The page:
Here is a listing of the some vitamins and minerals that may help improve your fertility:
- Vitamin D: Vitamin D is needed to help the body create sex hormones which in turn affects ovulation and hormonal balance. Eggs, fatty fish, dairy, and cod liver oil are some food sources. You can also get vitamin D from sitting out in the sun for 15 to 20 minutes per day. A supplement of 1000mg is usually adequate.
- Vitamin E: Vitamin E is an important antioxidant to help protect egg DNA integrity.
- Sunflower seeds, almonds, olives, spinach, papaya, dark leafy greens are food sources
- CoQ10: Necessary for every cell in the body having energy to function, CoQ10 may help the egg cell energy packages called mitochondria. Some studies recommend as high as 600 to 800 mg per day. CoQ10 is found in seafood and organ meats. Amounts in the body decline with age.
- Vitamin C: Vitamin C improves hormone levels and increases fertility in women according to a study published in “Fertility and Sterility”. Large amounts of Vitamin C is found in plants and fruits including red peppers, broccoli, cranberries, cabbage, potatoes, tomatoes, and citrus fruit.
- Lipoic Acid: Lipoic acid is a very important antioxidant because may help to protect female reproductive organs and helps the body to continually re-use antioxidants. Lipoic acid is found in potatoes, spinach and red meat.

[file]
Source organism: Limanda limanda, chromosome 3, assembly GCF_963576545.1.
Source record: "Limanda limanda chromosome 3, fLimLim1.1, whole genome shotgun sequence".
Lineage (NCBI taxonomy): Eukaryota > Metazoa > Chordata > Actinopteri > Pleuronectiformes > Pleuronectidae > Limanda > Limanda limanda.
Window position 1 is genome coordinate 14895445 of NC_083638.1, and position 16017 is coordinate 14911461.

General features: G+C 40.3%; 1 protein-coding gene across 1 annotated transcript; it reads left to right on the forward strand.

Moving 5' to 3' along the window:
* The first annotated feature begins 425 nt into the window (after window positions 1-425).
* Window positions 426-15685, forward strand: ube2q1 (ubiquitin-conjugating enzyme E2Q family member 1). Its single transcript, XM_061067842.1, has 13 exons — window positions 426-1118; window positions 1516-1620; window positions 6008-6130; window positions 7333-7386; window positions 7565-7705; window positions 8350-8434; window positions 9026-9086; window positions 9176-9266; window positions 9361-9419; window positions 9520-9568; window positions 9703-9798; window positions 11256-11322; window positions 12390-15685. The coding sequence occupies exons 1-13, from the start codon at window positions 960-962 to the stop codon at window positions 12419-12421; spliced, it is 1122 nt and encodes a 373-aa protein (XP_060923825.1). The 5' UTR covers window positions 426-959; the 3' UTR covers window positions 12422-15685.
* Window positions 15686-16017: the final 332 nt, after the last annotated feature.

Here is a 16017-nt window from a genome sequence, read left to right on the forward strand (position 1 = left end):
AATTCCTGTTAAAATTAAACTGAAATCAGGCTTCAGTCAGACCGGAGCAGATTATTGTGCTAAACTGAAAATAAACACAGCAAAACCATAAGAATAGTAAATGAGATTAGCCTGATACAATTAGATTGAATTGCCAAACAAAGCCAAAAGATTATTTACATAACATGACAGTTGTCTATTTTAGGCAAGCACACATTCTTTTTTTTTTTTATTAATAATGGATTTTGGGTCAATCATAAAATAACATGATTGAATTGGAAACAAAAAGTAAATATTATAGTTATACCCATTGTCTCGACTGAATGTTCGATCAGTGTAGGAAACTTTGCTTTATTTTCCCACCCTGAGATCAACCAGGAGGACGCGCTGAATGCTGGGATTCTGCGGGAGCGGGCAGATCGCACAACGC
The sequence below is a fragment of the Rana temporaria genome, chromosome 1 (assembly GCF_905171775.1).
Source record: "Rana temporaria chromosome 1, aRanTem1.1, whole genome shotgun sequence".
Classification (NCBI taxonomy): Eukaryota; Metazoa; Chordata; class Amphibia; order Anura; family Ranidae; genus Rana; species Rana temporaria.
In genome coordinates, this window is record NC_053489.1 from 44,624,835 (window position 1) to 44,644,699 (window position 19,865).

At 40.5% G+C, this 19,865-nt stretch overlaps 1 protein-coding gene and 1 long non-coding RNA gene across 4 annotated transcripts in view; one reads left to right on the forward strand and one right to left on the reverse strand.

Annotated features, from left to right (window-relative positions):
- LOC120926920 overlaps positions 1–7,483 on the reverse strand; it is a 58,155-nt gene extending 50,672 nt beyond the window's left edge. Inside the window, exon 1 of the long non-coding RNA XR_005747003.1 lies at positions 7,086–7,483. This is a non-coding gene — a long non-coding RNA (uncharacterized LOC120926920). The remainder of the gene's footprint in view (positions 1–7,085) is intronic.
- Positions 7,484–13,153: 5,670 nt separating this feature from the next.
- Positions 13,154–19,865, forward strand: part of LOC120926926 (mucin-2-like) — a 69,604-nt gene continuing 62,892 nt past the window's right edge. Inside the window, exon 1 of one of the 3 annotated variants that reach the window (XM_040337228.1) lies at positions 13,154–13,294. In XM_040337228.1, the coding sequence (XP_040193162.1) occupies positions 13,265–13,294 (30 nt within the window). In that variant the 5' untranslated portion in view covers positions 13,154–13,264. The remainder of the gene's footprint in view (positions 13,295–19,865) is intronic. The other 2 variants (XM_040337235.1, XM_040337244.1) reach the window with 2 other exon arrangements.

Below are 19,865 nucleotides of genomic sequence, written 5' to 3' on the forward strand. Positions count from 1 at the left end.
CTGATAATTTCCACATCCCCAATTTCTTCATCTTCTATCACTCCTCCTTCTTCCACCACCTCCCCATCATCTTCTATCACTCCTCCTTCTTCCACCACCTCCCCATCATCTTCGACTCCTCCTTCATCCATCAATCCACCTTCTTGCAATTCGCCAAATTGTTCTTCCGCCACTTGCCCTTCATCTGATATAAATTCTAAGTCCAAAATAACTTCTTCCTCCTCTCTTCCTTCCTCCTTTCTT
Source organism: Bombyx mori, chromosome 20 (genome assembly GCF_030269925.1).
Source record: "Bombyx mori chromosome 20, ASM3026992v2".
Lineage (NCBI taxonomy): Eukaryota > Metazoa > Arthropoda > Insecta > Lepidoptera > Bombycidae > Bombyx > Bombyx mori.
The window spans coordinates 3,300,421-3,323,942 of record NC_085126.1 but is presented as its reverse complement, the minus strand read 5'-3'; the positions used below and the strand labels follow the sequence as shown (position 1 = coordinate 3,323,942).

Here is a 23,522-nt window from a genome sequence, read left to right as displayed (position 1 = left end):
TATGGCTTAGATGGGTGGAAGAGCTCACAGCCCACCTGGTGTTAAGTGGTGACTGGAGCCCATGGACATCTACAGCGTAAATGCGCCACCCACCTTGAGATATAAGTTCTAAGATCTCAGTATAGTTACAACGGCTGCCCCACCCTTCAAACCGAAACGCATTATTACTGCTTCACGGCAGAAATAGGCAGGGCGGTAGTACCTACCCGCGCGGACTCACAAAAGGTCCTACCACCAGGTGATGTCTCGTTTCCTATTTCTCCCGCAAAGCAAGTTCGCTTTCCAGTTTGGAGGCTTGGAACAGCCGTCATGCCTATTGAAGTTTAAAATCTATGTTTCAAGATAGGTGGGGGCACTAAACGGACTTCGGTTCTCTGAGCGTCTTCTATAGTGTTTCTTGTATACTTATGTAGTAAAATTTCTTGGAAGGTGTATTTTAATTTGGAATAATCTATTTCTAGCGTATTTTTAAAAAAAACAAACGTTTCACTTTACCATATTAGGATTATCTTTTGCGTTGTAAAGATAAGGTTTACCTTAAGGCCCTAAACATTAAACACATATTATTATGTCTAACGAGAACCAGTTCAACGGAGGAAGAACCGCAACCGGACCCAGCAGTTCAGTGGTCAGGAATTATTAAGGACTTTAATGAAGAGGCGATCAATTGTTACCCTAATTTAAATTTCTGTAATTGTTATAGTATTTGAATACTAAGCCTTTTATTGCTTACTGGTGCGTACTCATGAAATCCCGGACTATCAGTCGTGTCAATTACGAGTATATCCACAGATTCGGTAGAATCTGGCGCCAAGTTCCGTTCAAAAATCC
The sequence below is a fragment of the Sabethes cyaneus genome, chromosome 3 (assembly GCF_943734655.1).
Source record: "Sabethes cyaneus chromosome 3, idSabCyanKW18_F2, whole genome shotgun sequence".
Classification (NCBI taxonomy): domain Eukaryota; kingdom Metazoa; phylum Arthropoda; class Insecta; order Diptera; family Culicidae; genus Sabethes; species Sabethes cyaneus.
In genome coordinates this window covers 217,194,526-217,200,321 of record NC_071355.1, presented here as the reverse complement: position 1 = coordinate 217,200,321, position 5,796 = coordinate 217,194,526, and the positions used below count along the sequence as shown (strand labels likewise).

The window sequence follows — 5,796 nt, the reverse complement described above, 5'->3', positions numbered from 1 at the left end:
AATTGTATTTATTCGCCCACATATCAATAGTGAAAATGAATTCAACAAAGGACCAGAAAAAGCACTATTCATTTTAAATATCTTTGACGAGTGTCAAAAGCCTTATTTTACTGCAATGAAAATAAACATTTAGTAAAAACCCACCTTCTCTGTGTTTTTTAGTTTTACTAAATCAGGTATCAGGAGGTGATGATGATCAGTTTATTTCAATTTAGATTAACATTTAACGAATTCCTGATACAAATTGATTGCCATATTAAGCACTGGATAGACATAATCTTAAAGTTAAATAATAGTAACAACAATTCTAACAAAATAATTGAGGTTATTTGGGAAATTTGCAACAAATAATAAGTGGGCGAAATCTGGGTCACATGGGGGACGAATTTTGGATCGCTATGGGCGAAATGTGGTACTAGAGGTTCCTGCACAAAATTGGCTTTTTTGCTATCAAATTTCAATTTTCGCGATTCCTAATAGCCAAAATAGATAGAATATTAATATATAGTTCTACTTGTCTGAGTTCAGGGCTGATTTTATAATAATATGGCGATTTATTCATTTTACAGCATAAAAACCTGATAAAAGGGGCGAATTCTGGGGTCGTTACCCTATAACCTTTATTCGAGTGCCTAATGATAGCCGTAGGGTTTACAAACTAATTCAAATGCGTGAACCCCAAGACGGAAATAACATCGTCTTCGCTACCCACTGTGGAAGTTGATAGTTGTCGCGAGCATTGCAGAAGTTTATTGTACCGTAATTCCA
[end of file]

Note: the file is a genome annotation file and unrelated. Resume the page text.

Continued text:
- B6: Vitamin B6 appears to be a hormone regulator. Vitamin B6 is found in tuna, banana, turkey, liver, salmon, cod, spinach, bell peppers, and turnip greens, collard greens, garlic, cauliflower, mustard greens, celery, cabbage, asparagus, broccoli, kale, Brussels sprouts, and chard.
- B12: Vitamin B12 may help the endometrium lining for embryo implantation, decreasing the chances of miscarriage. Some studies have found that a deficiency of B12 may result in irregular ovulation, and in severe cases stop ovulation altogether. Clams, oysters, muscles, liver, caviar (fish eggs), fish, crab, lobster, beef, lamb, cheese, and eggs contain Vitamin B12.